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AFTER THE Centre, the Kerala government has approached the Supreme Court and sought a review of the court’s March 20 judgment forbidding automatic arrest in case of offences under the Scheduled Castes and the Scheduled Tribes (Prevention of Atrocities) Act, 1989. Stating that the court order has had “wide ramifications”, the state’s review petition said that the judgment has “created insecurity among SC/ST people”. The state pointed out that in its 1995 decision in the State of MP vs Ram Kishna Balothia case, the apex court had ruled that the denial of anticipatory bail for offences under the Act will not violate Article 14 since offences under SC/ST Act cannot be compared to other offences. Thus, the two-judge bench which issued the March 20 order should have referred the matter to a larger bench, the petition contends.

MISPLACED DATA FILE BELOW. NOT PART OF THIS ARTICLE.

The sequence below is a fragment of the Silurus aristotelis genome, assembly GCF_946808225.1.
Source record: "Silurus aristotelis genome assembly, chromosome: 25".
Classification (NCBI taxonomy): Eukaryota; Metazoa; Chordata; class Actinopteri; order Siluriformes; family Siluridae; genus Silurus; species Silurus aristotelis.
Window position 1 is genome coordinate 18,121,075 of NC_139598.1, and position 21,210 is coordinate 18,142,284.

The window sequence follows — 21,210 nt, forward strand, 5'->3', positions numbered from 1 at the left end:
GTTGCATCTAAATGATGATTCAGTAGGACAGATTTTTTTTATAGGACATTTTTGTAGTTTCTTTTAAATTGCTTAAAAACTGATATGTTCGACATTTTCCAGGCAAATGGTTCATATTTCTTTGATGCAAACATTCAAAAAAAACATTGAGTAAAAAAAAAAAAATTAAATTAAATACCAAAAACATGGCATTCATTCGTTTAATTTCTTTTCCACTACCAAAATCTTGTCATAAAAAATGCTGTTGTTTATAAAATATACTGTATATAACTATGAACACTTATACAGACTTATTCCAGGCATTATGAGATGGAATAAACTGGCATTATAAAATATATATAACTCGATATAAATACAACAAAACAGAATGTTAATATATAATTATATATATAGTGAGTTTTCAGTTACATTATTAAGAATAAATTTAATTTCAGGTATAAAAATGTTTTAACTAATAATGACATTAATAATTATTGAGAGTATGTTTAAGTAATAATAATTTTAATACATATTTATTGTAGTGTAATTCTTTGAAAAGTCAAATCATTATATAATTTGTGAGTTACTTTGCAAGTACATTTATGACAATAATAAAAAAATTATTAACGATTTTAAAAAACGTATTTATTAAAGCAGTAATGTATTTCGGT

The court judgment, which has sparked widespread protest among SC and ST communities, noted instances of abuse of the 1989 Act and laid down stringent safeguards, including provisions for anticipatory bail and a “preliminary enquiry” by a DSP-level officer before registering a case under the Act. It also said that accused public servants can be arrested only with permission of the appointing authority and others, and with prior permission of the Senior Superintendent of Police of the district.
The state said that Section 18 of the Prevention of Atrocities Act, which debars anticipatory bail to an accused booked under the law, is the “backbone of the Act, as it enforces an inherent deterrence and instills sense of protection among members of SCs and STs”. It said, “any dilution thereof would shake the very objective of mechanism to prevent offences of atrocities.”
The state contended that the Supreme Court order “while seeking to protect persons, whose offences would not normally merit denial of anticipatory bail as in the instant case, would, by its uniform application, cause miscarriage of justice even in deserving cases”.